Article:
Robinson Crusoe, the classic tale of a castaway who spends thirty years on a tropical island, is set to hit theatres this spring as a full-length feature. Produced by nWave Digital, a state-of-the-art animation studio in Brussels, this 3D animated film is told from the perspective of a bold parrot named Tuesday. We were very excited to learn that nWave Digital used Yeti extensively in Robinson Crusoe for fur, feathers and hair.
We recently spoke with Carlo Giesa, Character FX Supervisor of nWave Digital, about how they used Yeti for this project.
“Yeti was used for the first time on our most recent production, a full length animated feature film, Robinson Crusoe. Because we used it for all hair, fur, feathers and also some environment tasks, it is visible in almost every shot of the movie.”
“One of my roles as a Character FX supervisor was to make sure that our groomers and character FX artists had all they needed to fulfil the requests of the art department and the director. Together with my leads, we tested the package intensively, integrated Yeti into our pipeline, set up the work flow and conventions and provided any additional tools that could help improve the results.”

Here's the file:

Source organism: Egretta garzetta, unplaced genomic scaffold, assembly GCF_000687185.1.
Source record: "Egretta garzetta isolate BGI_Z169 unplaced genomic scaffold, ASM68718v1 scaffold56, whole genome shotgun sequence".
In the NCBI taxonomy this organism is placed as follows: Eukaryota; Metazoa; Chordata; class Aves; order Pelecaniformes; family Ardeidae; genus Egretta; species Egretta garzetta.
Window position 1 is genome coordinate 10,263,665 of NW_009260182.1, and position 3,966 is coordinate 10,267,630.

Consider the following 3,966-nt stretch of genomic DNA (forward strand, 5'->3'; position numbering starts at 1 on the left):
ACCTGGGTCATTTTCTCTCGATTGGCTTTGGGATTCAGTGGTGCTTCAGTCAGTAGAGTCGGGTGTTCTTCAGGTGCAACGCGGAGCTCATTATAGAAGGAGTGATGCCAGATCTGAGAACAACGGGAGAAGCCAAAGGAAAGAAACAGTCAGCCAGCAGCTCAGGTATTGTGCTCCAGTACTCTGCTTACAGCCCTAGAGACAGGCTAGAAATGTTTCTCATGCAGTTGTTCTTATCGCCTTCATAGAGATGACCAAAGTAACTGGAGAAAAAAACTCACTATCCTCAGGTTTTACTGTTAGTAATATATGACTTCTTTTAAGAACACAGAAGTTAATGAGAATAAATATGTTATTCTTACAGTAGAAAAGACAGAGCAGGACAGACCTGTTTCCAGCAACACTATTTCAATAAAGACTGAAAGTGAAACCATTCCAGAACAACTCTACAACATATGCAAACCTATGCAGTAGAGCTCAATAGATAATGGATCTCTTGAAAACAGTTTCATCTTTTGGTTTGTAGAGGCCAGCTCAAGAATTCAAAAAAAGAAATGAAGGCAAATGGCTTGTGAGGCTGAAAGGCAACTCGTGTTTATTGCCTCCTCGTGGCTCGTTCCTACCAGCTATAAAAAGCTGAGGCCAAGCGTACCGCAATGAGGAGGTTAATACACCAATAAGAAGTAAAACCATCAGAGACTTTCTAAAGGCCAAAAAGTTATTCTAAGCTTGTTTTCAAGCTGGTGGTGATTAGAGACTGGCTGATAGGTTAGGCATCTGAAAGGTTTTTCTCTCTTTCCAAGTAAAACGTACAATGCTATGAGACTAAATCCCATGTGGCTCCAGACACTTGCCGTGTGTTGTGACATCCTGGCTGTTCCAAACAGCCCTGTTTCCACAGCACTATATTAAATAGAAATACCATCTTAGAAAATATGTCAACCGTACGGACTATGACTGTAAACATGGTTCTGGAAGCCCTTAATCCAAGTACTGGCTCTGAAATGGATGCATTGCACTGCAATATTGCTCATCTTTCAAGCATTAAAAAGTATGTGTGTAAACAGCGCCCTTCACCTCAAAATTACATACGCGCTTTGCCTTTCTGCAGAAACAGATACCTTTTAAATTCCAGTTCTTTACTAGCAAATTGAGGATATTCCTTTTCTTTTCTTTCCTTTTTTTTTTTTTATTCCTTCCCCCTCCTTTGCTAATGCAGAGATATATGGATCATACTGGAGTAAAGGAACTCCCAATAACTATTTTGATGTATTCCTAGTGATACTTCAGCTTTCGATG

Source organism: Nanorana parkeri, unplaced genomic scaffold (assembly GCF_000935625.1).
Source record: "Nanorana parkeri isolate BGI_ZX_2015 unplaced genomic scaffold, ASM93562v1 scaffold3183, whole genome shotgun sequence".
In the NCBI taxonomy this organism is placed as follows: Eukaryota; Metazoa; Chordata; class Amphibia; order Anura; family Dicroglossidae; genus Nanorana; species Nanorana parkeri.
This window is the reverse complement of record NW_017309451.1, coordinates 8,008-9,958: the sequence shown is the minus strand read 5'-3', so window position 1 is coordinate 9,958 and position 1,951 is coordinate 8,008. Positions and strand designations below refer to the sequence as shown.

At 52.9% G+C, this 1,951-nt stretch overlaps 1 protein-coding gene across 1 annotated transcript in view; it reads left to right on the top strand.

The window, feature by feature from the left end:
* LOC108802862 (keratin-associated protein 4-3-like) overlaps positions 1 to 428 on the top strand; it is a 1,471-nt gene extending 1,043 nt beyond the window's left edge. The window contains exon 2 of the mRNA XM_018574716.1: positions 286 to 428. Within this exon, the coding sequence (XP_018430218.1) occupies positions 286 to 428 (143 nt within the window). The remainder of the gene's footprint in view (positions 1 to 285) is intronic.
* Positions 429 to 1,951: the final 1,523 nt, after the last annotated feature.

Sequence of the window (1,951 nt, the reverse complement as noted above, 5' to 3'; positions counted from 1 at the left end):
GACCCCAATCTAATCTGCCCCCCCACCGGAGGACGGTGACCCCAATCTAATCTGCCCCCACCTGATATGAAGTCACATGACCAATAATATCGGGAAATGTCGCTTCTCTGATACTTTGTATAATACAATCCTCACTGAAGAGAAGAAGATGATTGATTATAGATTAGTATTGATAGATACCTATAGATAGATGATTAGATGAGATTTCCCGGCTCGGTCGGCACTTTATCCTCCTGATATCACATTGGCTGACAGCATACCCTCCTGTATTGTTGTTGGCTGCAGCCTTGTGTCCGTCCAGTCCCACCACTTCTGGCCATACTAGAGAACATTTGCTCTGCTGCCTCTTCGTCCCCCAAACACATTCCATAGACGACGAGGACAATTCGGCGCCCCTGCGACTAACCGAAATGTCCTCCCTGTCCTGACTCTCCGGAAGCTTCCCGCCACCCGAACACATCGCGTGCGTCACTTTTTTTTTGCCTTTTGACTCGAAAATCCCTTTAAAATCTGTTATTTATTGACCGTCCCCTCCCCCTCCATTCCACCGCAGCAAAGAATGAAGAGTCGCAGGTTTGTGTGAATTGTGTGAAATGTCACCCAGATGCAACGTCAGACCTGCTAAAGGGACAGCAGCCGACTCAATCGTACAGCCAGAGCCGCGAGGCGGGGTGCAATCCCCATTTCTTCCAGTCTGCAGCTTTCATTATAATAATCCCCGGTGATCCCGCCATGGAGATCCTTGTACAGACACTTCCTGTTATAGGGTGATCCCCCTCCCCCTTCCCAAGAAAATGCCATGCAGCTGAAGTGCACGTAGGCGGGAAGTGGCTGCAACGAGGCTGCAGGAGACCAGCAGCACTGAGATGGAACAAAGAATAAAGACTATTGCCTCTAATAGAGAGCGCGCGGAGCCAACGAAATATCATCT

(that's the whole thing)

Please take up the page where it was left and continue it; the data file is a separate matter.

We asked Carlo why they chose Yeti, and he told us, “On our previous shows, we felt pretty limited with the tools we used. Robinson Crusoe turned out to be a much more challenging project than what we had before. A lot of special character effects were needed and the grooming required much more detail in terms of the amount of asset, amount of hair as well as control of hair color and style. From the beginning, the director insisted that this movie was to have a different look. Advanced wet and wind effects were desired along with better control of hair variations that evolved throughout the story.”
“Yeti, with its nodal workflow, gave us the flexibility that we were looking for. Once you get into the logic of Yeti it provides all the necessary tools to achieve any kind of fur/hair/feather effect you want. Expressions and user attributes were heavily used on this show to control different kinds of modifications on existing grooms. All this combined with textures, animated or static, satisfied most of our expectations. We really enjoyed the way Yeti handles the clumping. Creating multiple layers of clumping was just a question of plugging a few nodes together and with a small amount of parameters, we were able to achieve very complex grooms. The pipeline integration was pretty straight forward. Its caching system allowed us to go further in terms of detail. Hair and segment count was much less constraining. Our existing LOD system needed only a few modifications to be able to work with Yeti.”
Finally, Carlo added, “It’s really fun to play with Yeti and to test things out that you never thought of trying to do with a hair tool. Due to its procedural work flow, it can be handy in many more situations than just grooming.”
This film is sure to be a hit with adults and children alike thanks to the great work with Yeti. Stay tuned to see the trailer soon. Congratulations on a job well done nWave Digital!